The following was written last month for a certain UK broadsheet newspaper to mark the 500th anniversary of Gerardus Mercator's birthday (5th March 1512). The editor who commissioned it liked it, and it was set to run on the Friday preceeding the actual anniversary, a fact recorded in its opening sentence. Then the editor went on holday, and somebody else at the paper bumped it for something more topical. So it goes, and the guy who commissioned it was actually apologetic when he returned from his hols, which was decent of him and doesn't always happen in one's relations with newspapers. At any rate, I chanced across it on my hard drive this morning and thought I'd post it here.]
Next Monday is the 500th birthday of Gerardus Mercator, and I think we ought to celebrate. Float many balloons printed with a map of the Earth upon them. And fly many rectangular flags bearing a 2D projection of those same geographical features. We may not think about him this way, but Mercator has had a profound impact upon the way we mentally situate ourselves in the world.
He was born in the Flemish Netherlands on 3 March 1512, as Gerard de Gemor; ‘Mercator’—appropriately enough for a man whose cartography would so facilitate global trade, the word means ‘merchant’—being his Latin name. Schooled by the famous George Macropedius (the man with the Best Teacher-Surname In The History Of Education) he worked as an engraver of brass plates, and then as a cartographer. There was money in this last business, as the Age of Exploration and more importantly Commerce needed good maps.
The problem with making maps is that there is no way to reproduce the figures on the 3D surface of a sphere upon a 2D sheet of paper without distortion. There is bound to be some stretching and straining. One solution is to divide the surface of the sphere into a dozen-or-so almond-shaped strips, printing sections of the world (fat at the equator, tapering towards the two poles) on each. Mercator pioneered the manufacture of globes this way, actually: printing these so-called ‘gores’ and then gluing them jigasaw-like onto a wooden or papier-maché globe. But they’re not much use in flat-maps, turning what is a continuous plane into slatted, discontinuous cartography. Mercator’s solution to that problem appeared in the late 1560s: the Mercator Projection. This accurately represents lines of latitude but treats the lines of longtitude as parallels (in fact lines of longtitude all converge at the poles), stretching the continents upon a horizontal-and-vertical grid. It’s a neat solution, and it has the advantage of enabling navigators to plot more-or-less straight lines from port to port with some accuracy. It is, by some metrics, the most widely reprinted type of global map.
It’s the fact of its global scope that is so significant, of course. Before Mercator, most maps were local maps; because most people lived purely local lives. Many were oriented with the east at the top (because that’s where the sun comes from) rather than the North. There were some maps that purported to represent the whole world, of course; but they tended to be exercises in religious-shaped wishful thinking. It was assumed that Jerusalem was at the world’s centre, and that a great ocean flowed around its rim; and many an example of Mappi Mundi, though beautiful, are about as useful for finding your way about as the map of Middle Earth at the beginning of Lord of the Rings.
We no longer live in a local world. Even if we do not travel, we exist globally; with a global awareness. And that awareness owes much more to Mercator than is usually admitted.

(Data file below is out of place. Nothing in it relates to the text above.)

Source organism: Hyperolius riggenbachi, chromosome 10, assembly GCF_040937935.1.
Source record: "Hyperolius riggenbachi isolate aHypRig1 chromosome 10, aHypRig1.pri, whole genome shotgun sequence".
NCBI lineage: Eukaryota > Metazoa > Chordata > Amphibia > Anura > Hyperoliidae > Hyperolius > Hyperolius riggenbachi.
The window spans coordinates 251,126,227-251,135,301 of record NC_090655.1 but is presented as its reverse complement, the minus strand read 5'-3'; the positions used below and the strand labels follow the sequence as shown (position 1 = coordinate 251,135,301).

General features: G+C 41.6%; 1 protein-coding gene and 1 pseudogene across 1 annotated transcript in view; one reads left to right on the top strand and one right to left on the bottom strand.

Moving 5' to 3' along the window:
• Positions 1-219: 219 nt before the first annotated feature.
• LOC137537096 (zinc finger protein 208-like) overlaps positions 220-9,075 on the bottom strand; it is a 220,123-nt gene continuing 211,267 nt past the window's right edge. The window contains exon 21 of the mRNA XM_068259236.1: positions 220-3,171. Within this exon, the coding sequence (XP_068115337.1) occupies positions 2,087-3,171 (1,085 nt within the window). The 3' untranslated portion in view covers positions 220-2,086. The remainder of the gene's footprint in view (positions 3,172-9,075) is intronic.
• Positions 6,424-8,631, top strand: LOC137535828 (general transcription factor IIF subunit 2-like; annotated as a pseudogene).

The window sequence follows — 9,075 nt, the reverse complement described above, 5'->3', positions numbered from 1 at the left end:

I once lost a bet a school: a friend said Australia was the largest island in the world. I said Greenland. I was wrong: Greenland’s appearance on the standard Mercator projection is misleading, as if the territory were afflicted with cartographic elephantiasis. The further north and south you go in Mercator’s cartography, the more misleadingly swollen the landscape is. It’s like a map of some skinny jeans that shows them as a teepee-shaped pair of flared trousers.
This distortion doesn’t matter as long as you know that it is a distortion; and having lost the bet to my friend I was careful not to be wrong again. But the ways this visualisation of the world influences our thinking are manifold, and subtle. In a sense, he’s the man who invented the West.
There are two ways of disposing the bulky twin landmasses into the Mercator frame so that the left and right margins do not cut into the land itself: you can put America on the left, or on the right. Some maps follow the latter route; many more the former, and this has the effect of positioning not Jerusalem but Europe as The Centre Of The World. I’m proud of my home continent, but I have to admit it makes no more sense to position it as the world-navel than it would to give that honour to Indonesia, or Peru, or Siberia. But ideas are powerful, and ideas that can be visualised more powerful still, and it’s hard to shift the sense that the world revolves around Europe.
Another effect of Mercator’s projection is to exaggerate the size, and therefore the apparent global importance, of North America. I don’t need to labour the point, the ways in which this might subconsciously feed into a mindset that sees the rest of the world as subsidiary to the USA.
Or to be less political for a moment: we might think of the poles as barren, purely notional points on the terrestrial globe, lacking in interest. But the Mercator map represents them as places where topography becomes infinite, dots expanded to equator-length lines, huge and inviting unmapped continents. Accordingly thousands of explorers have devoted their lives to going there, and the poles occupy a disproportionate space in many people’s imagination.
The Mercator map is a fine and beautiful thing; so fine and beautiful that we tend to mistake the map for the territory.